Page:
Dec 3, 2015

Designing Longer Web Forms and Why They Can Work Too

Designing Longer Web Forms and Why They Can Work Too
When you design longer forms, you’ll actually get more of another kind of conversion, thus proving that longer web forms increase conversions as well!

Conventional wisdom in web design says that you have to avoid designing web forms to be long because they hurt your site’s conversion rates. You’ll lose leads and customers who don’t want to bother with taking the extra time to fill out more fields. So goes the conventional wisdom.

There are even specific case studies backing this up, such as the famous Expedia example, where the company shortened its contact form by one field and got $12 million in extra profit.

Certainly, this means that forms should always be shorter, right? Conventional wisdom can’t be wrong, can it?

In this case, conventional wisdom is wrong. While shorter forms certainly increase conversions, that doesn’t tell the whole story because it’s the exact type of conversion that you should care about—not just more conversions in general.

When you design longer forms, you’ll actually get more of another kind of conversion, thus proving that longer web forms increase conversions as well!

Longer Forms for More High-Quality Leads

According to HubSpot, you should design your forms to have more fields if you want to capture more high-quality info from your site visitors. It turns out that shorter forms produce a greater, overall number of conversions, but longer forms produce more high-quality conversions. This makes a lot of sense when you analyze it.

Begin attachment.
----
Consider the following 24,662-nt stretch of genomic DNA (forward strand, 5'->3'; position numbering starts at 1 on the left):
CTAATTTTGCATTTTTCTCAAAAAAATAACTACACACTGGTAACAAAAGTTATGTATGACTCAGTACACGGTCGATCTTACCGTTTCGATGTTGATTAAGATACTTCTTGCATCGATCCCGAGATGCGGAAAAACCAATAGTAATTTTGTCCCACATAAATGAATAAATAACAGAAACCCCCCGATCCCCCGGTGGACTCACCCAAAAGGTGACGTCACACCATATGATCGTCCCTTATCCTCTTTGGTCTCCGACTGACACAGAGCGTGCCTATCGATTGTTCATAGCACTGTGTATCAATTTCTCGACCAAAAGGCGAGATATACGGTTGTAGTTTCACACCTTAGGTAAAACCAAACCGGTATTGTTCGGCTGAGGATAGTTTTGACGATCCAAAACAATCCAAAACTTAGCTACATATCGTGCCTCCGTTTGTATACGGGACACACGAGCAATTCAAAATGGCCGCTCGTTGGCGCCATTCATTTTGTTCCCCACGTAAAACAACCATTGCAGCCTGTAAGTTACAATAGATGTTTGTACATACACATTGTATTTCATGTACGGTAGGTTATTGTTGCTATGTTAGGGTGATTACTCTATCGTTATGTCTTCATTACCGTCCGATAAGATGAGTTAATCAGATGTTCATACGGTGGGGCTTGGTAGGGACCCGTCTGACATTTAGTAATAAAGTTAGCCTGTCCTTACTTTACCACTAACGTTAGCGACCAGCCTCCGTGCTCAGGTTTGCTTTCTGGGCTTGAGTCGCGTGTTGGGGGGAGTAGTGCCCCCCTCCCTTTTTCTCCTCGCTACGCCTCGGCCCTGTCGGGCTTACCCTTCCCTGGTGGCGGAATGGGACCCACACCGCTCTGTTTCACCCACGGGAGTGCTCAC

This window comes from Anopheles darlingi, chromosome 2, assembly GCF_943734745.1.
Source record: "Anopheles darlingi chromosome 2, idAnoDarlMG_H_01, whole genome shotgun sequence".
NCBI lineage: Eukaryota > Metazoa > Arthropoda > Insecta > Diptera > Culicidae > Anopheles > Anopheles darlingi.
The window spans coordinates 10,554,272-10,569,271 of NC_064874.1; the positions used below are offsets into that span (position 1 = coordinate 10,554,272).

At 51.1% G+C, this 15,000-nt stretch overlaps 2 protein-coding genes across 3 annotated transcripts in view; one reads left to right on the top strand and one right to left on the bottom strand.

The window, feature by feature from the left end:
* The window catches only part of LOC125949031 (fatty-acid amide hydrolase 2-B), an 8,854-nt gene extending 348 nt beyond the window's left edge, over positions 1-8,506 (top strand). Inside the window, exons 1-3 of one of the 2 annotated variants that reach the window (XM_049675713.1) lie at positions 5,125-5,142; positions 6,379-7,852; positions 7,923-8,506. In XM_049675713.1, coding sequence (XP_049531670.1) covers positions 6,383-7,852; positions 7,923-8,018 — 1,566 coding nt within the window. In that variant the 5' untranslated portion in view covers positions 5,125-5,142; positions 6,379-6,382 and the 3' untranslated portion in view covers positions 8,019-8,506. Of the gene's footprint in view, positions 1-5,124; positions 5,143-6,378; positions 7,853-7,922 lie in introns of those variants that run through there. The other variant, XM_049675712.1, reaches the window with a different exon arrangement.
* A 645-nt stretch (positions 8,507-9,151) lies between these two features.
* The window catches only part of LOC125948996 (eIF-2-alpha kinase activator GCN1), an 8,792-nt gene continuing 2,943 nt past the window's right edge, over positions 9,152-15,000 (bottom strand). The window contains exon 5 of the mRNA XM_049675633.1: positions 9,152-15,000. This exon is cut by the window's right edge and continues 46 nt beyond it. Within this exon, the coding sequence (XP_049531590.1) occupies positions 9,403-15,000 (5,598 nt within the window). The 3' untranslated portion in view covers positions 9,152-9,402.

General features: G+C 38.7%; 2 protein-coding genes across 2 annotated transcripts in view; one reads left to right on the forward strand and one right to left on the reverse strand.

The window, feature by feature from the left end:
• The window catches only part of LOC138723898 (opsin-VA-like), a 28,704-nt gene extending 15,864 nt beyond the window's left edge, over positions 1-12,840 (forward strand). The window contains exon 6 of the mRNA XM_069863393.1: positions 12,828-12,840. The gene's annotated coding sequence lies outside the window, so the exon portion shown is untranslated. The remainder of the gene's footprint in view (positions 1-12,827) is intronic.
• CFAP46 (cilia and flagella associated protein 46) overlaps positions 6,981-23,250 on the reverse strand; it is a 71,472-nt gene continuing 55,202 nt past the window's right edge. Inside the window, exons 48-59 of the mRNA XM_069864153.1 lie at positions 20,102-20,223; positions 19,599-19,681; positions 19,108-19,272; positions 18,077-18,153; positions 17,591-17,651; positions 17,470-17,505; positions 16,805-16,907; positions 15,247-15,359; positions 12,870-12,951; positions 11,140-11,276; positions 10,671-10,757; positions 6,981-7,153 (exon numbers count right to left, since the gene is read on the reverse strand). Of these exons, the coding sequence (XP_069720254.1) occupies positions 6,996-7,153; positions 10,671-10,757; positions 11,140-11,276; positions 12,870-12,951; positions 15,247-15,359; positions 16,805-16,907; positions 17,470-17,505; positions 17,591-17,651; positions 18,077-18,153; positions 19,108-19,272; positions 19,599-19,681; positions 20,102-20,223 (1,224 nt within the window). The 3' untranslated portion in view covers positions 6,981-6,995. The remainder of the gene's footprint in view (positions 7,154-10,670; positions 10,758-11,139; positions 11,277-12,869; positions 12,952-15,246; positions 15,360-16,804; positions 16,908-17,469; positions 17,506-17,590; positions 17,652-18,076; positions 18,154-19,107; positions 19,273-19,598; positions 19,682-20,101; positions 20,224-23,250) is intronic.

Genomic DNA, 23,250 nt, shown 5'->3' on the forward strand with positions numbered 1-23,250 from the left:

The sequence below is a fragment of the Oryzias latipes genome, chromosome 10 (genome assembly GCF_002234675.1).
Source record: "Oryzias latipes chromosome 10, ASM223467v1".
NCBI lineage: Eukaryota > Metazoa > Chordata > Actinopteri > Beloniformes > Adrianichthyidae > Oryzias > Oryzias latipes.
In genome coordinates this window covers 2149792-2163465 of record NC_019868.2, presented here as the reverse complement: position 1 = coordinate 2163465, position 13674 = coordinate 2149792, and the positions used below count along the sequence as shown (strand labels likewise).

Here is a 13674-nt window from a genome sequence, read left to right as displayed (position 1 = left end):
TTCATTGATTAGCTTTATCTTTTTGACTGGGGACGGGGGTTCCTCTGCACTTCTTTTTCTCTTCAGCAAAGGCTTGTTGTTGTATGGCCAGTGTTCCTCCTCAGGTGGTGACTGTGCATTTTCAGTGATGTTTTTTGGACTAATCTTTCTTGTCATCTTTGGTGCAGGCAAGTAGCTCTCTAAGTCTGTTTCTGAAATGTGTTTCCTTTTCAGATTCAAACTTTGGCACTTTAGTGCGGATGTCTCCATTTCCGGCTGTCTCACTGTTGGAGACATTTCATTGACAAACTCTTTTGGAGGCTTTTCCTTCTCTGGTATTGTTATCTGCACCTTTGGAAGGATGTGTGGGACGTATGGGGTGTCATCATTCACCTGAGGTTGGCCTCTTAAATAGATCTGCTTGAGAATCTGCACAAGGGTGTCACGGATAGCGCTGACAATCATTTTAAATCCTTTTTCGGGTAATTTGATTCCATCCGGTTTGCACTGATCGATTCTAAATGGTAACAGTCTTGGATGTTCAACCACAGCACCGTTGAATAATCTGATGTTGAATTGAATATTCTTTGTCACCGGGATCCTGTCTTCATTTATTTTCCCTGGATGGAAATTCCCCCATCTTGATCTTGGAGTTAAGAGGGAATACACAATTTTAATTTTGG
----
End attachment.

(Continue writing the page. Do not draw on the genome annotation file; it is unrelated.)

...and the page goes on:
Yes, shorter forms mean that you’ll get more people overall willing to fill out the info and submit the form. However, when people fill out more info about themselves in longer forms with a few more fields, they will provide you with more high-quality info. It’s that simple. So we can say that longer forms produce more high-quality conversions.

Defining Longer and Shorter Web Forms

At this point, it’s extremely useful to define what makes a longer form and what makes a shorter form.

First, you should ask yourself as a designer what’s really necessary for a company to know from its prospects to help it market to them in the future. HubSpot says that only three fields are at least necessary: name, email address and job title. If we go by this definition, then really anything more than three fields qualifies as a longer form.

If we look at a Marketing Experiments study that compares best-performing forms based on the number of fields, then five fields is the definition of a shorter form since it had the best conversion-rate, quantity-wise. It compared five-, seven- and nine-field forms, with the shorter form beating out the longer form by a 3.4% conversion rate.


Of course, remember that the longer form of nine fields will have the better high-quality info conversion rate. This refers to the richness of the info that the company receives, as you naturally get more specific info with more form fields.

Considerations for Forms Designed for the Buyer’s Journey

Since forms are meant to help site visitors and buyers convert, designers have to create with the users in mind all the time. Besides form length and the number of fields, you also should think about how easy it is for buyers to use forms and fields.